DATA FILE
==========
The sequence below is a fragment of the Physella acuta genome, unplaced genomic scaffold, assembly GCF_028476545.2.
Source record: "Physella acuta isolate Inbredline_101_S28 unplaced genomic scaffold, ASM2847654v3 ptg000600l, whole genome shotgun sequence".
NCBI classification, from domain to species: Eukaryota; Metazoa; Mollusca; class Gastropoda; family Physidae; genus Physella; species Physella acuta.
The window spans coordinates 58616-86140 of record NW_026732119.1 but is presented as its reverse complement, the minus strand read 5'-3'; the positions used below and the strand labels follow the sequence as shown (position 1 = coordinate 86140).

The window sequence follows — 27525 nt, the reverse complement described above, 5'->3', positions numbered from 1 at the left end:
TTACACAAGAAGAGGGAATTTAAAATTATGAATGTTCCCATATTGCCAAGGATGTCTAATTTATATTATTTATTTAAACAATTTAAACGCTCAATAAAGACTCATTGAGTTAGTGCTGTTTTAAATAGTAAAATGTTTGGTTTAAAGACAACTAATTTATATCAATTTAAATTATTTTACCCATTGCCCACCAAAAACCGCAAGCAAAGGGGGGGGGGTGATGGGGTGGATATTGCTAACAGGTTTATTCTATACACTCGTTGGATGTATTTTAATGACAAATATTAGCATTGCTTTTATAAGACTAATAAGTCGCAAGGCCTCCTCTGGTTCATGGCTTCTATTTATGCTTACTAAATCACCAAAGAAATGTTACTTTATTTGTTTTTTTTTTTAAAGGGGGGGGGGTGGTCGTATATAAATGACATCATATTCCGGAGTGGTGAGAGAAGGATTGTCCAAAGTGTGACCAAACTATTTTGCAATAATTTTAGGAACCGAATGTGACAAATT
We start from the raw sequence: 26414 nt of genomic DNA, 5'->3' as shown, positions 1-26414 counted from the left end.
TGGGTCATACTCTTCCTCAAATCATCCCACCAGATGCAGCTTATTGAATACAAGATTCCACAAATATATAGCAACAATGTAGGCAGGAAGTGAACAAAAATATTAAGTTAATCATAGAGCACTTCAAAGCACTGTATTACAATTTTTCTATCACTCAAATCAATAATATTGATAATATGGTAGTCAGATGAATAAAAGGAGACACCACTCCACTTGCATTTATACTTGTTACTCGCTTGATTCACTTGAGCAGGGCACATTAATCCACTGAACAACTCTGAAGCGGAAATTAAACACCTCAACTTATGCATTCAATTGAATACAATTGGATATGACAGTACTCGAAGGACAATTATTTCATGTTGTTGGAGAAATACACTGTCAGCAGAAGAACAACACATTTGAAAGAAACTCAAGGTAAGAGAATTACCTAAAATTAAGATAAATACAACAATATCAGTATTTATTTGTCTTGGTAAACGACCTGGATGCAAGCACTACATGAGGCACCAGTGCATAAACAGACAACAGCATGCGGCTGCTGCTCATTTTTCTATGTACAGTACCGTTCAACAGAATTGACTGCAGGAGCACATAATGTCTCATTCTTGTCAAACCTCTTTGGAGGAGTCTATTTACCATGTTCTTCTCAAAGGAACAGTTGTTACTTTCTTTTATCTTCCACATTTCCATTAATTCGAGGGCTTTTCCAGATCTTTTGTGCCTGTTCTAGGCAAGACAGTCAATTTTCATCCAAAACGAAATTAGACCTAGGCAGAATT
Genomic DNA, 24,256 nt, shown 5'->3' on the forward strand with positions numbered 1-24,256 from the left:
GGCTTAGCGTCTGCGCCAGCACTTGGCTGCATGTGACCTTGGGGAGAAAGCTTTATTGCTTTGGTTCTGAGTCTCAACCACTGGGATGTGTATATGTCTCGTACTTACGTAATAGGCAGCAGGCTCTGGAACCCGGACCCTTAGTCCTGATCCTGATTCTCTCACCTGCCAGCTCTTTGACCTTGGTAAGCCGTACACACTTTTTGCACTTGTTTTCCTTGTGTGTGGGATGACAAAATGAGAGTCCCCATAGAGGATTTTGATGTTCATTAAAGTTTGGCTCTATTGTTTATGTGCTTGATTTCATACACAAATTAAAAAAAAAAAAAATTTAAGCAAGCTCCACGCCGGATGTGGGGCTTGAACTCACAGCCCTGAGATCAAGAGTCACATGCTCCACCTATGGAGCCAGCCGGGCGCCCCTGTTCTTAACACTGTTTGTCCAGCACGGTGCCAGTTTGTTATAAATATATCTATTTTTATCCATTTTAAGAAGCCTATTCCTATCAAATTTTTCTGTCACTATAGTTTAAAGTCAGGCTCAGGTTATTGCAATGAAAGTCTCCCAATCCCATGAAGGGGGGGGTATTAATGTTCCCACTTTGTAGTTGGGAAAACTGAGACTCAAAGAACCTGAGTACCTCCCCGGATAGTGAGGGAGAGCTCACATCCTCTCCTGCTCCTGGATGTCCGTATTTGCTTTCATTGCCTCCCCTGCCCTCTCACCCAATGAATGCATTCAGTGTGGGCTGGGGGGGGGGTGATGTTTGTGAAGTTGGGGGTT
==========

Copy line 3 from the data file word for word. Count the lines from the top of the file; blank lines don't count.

NCBI classification, from domain to species: Eukaryota; Metazoa; Mollusca; class Gastropoda; family Physidae; genus Physella; species Physella acuta.